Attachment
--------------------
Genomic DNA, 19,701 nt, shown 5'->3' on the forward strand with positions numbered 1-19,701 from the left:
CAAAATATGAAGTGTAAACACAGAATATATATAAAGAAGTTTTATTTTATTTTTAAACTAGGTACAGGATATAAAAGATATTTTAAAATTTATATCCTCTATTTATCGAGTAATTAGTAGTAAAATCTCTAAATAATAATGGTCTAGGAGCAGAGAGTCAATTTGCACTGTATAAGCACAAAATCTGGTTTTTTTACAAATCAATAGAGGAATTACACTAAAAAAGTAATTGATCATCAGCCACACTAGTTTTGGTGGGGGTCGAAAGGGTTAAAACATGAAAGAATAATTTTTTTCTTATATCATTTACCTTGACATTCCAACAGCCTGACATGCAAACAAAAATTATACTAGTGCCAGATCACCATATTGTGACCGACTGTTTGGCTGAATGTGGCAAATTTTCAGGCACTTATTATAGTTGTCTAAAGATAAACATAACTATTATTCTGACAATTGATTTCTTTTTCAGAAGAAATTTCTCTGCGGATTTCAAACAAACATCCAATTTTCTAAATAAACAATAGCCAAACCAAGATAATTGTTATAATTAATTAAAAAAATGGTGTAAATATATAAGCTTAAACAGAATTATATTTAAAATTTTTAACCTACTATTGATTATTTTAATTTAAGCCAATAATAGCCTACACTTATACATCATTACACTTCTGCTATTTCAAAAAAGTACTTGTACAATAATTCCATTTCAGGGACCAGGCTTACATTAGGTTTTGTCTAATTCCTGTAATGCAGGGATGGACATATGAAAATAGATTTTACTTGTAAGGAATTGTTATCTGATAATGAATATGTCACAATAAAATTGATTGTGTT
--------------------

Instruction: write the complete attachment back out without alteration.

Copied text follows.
Genomic DNA, 19,701 nt, shown 5'->3' on the forward strand with positions numbered 1-19,701 from the left:
CAAAATATGAAGTGTAAACACAGAATATATATAAAGAAGTTTTATTTTATTTTTAAACTAGGTACAGGATATAAAAGATATTTTAAAATTTATATCCTCTATTTATCGAGTAATTAGTAGTAAAATCTCTAAATAATAATGGTCTAGGAGCAGAGAGTCAATTTGCACTGTATAAGCACAAAATCTGGTTTTTTTACAAATCAATAGAGGAATTACACTAAAAAAGTAATTGATCATCAGCCACACTAGTTTTGGTGGGGGTCGAAAGGGTTAAAACATGAAAGAATAATTTTTTTCTTATATCATTTACCTTGACATTCCAACAGCCTGACATGCAAACAAAAATTATACTAGTGCCAGATCACCATATTGTGACCGACTGTTTGGCTGAATGTGGCAAATTTTCAGGCACTTATTATAGTTGTCTAAAGATAAACATAACTATTATTCTGACAATTGATTTCTTTTTCAGAAGAAATTTCTCTGCGGATTTCAAACAAACATCCAATTTTCTAAATAAACAATAGCCAAACCAAGATAATTGTTATAATTAATTAAAAAAATGGTGTAAATATATAAGCTTAAACAGAATTATATTTAAAATTTTTAACCTACTATTGATTATTTTAATTTAAGCCAATAATAGCCTACACTTATACATCATTACACTTCTGCTATTTCAAAAAAGTACTTGTACAATAATTCCATTTCAGGGACCAGGCTTACATTAGGTTTTGTCTAATTCCTGTAATGCAGGGATGGACATATGAAAATAGATTTTACTTGTAAGGAATTGTTATCTGATAATGAATATGTCACAATAAAATTGATTGTGTT